This is the "Historical Resume/Interview" page of the "Cultural Icon of the 1920s Historical Resume" guide.
Alternate Page for Screenreader Users
Skip to Page Navigation
Skip to Page Content

Cultural Icon of the 1920s Historical Resume  

Last Updated: Dec 16, 2014 URL: Print Guide RSS Updates
Historical Resume/Interview Print Page



Identify the Problem & Ask Questions

What is the individual's background (education, work history, family, and goals)?

What were some of the person's greatest accomplishments?

What was his or her influence on the economy?

What experience did this individual have with technological developments?

What were his/her views on social issues and/or civil rights?

What was this person's influence on the culture of the 1920s?



Assignment Specifics

What is the best way to communicate the information via a resume?

What information should be included?  What should NOT be included?

What criteria will be used to assess the assignment?

Search Strategies

  • Locate and search appropriate resources
  • Vary search terms (don't use the same search terms over and over again)
  • Think of synonyms
  • Use Boolean searching
  • Use "quotation marks" to search for exact phrases
  • Be creative
  • Search for a variety of sources - print text, video, audio, still images, speeches, interviews, charts, graphs, research and case studies, and more!


    Usernames and passwords for subscription databases and e-books are located under the Contents section of the Edline homepage.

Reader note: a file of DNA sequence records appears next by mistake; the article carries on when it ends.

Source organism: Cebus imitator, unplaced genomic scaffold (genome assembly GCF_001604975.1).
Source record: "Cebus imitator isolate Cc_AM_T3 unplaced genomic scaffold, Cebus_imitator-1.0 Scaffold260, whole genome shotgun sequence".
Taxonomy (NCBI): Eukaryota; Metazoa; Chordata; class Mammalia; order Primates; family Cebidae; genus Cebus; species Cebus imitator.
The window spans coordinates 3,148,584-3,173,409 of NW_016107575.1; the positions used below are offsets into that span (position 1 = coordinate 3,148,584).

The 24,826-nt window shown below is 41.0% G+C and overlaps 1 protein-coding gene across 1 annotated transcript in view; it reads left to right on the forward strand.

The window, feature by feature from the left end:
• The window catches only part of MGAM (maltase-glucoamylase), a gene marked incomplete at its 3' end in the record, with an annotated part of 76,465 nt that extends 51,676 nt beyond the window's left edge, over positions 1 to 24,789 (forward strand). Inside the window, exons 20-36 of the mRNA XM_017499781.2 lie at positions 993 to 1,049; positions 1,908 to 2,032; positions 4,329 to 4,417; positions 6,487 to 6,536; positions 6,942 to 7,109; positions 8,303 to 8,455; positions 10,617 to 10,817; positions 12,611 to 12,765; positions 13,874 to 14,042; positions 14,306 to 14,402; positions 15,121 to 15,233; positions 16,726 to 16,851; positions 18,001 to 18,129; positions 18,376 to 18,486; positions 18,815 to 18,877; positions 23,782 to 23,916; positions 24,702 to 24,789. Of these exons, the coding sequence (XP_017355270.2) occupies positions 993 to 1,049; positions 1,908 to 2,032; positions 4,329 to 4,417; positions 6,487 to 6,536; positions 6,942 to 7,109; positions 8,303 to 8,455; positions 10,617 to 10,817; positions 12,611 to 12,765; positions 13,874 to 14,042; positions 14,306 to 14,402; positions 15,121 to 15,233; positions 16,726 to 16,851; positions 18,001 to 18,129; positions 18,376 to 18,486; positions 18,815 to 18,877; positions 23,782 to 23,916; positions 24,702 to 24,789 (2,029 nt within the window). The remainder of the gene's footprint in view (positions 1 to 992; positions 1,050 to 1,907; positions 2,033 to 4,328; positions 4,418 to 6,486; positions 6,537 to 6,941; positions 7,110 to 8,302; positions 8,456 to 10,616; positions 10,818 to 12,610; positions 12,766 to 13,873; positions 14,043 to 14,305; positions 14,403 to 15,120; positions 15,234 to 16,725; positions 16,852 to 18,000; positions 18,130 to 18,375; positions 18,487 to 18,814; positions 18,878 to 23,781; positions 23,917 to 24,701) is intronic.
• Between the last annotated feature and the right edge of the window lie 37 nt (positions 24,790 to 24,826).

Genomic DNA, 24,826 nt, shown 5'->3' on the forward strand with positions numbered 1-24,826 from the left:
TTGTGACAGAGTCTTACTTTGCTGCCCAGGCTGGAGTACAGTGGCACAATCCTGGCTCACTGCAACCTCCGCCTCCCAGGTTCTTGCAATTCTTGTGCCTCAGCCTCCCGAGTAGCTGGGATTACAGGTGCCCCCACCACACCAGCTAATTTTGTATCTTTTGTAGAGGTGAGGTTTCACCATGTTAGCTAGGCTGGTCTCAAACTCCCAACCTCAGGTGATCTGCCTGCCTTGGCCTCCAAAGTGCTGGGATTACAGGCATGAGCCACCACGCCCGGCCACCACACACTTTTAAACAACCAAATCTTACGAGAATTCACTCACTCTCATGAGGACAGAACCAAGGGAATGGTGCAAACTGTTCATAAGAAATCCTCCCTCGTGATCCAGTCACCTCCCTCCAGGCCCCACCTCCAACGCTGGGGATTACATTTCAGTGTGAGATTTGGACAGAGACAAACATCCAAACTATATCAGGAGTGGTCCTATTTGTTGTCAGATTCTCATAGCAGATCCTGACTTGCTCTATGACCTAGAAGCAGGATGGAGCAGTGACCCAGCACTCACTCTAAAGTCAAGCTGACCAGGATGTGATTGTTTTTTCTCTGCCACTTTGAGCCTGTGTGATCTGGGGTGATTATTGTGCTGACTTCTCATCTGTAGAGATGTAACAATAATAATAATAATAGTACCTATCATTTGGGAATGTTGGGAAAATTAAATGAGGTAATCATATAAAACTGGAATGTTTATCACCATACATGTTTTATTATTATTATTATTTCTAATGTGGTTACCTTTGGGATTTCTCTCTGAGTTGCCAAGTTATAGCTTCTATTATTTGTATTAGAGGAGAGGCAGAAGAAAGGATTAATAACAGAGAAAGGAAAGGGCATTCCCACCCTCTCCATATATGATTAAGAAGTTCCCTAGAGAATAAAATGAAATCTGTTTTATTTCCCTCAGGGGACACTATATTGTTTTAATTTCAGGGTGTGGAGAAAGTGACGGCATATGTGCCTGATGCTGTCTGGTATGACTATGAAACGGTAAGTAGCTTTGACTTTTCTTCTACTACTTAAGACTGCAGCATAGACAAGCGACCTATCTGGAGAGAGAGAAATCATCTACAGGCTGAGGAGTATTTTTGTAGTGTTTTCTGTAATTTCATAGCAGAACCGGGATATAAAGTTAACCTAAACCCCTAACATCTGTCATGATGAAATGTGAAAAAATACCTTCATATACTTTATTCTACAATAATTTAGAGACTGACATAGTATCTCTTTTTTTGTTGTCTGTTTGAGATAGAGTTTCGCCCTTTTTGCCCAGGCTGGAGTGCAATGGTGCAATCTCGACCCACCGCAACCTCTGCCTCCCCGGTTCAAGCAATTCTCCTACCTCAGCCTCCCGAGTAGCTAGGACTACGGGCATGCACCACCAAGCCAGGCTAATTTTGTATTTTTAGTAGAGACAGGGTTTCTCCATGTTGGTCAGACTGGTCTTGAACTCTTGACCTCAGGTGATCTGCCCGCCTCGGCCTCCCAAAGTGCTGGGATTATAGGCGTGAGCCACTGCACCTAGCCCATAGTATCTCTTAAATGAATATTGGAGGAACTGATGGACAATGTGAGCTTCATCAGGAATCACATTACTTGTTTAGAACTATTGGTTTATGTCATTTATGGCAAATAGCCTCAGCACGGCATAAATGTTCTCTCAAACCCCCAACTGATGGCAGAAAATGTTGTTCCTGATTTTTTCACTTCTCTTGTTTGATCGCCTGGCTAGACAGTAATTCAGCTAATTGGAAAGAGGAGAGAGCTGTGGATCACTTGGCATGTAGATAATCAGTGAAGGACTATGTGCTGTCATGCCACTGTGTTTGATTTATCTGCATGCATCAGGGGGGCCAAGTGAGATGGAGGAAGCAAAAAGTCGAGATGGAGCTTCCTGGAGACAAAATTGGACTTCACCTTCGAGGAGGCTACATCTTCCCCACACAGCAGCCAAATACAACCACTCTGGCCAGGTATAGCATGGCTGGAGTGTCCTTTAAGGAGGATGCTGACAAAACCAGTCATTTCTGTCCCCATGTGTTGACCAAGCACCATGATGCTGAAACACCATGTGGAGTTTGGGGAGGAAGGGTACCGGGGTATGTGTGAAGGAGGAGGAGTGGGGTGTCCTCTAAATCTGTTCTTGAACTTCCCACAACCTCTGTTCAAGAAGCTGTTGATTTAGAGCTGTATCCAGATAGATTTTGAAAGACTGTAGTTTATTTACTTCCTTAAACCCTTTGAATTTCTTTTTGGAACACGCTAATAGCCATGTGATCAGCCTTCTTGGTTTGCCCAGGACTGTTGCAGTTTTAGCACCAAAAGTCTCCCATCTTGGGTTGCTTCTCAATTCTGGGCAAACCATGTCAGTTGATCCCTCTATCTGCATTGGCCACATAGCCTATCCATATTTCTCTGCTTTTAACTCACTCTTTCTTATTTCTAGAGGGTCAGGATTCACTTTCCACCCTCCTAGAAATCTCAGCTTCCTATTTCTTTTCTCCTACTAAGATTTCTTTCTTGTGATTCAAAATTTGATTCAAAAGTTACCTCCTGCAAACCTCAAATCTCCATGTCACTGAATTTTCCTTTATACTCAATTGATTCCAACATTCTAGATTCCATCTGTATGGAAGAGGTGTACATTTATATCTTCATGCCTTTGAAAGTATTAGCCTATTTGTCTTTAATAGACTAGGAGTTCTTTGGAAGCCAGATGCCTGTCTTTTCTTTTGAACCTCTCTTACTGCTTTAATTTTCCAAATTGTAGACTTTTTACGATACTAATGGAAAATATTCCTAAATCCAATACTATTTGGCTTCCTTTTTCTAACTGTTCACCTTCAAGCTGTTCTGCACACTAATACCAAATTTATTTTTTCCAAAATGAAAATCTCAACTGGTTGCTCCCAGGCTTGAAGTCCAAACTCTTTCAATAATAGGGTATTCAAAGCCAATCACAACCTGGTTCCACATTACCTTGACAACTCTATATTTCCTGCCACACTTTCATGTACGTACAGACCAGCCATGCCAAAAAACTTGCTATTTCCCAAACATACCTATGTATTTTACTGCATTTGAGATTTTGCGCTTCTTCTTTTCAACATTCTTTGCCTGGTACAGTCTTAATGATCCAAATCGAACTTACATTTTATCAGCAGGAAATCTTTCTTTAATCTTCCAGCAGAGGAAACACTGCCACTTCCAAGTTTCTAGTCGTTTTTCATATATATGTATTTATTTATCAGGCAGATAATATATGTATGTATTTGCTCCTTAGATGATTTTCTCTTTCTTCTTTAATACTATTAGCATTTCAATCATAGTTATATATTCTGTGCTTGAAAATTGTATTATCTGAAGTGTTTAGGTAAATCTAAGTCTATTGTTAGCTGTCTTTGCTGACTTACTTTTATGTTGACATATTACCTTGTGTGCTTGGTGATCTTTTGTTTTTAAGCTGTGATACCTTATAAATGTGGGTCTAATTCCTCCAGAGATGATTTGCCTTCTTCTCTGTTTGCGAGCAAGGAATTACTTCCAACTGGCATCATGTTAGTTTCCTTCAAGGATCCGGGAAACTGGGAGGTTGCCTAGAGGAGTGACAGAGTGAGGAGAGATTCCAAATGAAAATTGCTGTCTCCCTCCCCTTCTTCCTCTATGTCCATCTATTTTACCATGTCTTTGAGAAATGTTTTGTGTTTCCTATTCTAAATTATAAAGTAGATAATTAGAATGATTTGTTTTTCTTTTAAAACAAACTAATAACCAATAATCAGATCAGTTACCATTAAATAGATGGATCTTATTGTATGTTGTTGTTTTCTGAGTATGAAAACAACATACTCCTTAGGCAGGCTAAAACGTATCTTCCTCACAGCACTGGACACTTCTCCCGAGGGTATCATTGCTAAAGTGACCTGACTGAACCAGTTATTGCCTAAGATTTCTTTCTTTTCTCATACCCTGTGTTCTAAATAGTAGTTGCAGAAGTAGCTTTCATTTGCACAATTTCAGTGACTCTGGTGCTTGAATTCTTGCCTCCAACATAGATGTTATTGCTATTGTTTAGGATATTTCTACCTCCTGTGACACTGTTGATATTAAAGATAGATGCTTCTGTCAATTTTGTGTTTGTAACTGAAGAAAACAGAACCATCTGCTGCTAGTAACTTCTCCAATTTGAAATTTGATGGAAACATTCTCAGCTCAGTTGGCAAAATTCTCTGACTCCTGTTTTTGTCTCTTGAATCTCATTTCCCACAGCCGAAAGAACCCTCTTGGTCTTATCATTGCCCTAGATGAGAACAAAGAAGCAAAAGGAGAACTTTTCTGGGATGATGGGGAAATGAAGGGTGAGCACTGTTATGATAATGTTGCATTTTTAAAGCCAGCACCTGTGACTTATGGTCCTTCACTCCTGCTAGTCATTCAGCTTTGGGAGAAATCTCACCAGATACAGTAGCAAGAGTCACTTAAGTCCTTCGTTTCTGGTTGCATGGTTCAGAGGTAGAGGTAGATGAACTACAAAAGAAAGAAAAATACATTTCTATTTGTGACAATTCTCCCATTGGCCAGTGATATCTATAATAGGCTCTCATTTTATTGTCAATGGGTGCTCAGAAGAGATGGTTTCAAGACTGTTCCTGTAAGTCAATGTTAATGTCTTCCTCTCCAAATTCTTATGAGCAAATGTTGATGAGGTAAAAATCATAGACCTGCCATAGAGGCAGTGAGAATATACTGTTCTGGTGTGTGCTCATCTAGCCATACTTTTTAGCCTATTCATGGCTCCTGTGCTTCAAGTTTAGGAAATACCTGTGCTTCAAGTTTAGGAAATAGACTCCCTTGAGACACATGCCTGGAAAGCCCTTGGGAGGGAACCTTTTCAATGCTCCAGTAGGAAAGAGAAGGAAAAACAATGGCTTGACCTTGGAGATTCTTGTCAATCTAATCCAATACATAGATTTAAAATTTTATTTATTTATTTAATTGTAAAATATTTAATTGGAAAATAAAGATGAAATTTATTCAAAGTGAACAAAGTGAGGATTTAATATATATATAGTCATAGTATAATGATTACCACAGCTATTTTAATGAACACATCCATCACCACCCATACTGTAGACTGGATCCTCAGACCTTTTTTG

Biography in Context (Gale)


    GVRL E-books (Gale)


    Print Resources: Destiny

    destiny logo

    Destiny Library Catalog

    Log in

    Select Catalog tab

    Free Online Resources

    Take a moment to read the 'About Us' information.

    • Who is providing the information?
    • Where did the author find his/her facts, data, information?
    • What is the purpose of the site?
    • When was the site last updated?
    • What is the possible bias?


      When you use someone else's words, work, thoughts, and/or ideas, you need to give the person credit. It doesn't matter whether you quote the person word-for-word or put it in your own words (paraphrase), you need to acknowledge where the words, work, thought, or idea originated. Otherwise, you are passing it off as your own.

      Be responsible.

      Be honest.

      Show integrity.


      Record Bibliographic Information

      Don't forget to record the following for each source you use:

      • Author/creator
      • Title of article, chapter, film, webpage
      • Page number
      • Name of magazine, newspaper, journal, book, website
      • Publication date
      • Name of subscription database (if used)
      • Format (web, print)
      • Date of access (if found online)


      • NoodleTools
        NoodleTools is a bibliographic software tool to assist you in creating accurate source citations in MLA and APA formats.

      Citation Resources


      Loading  Loading...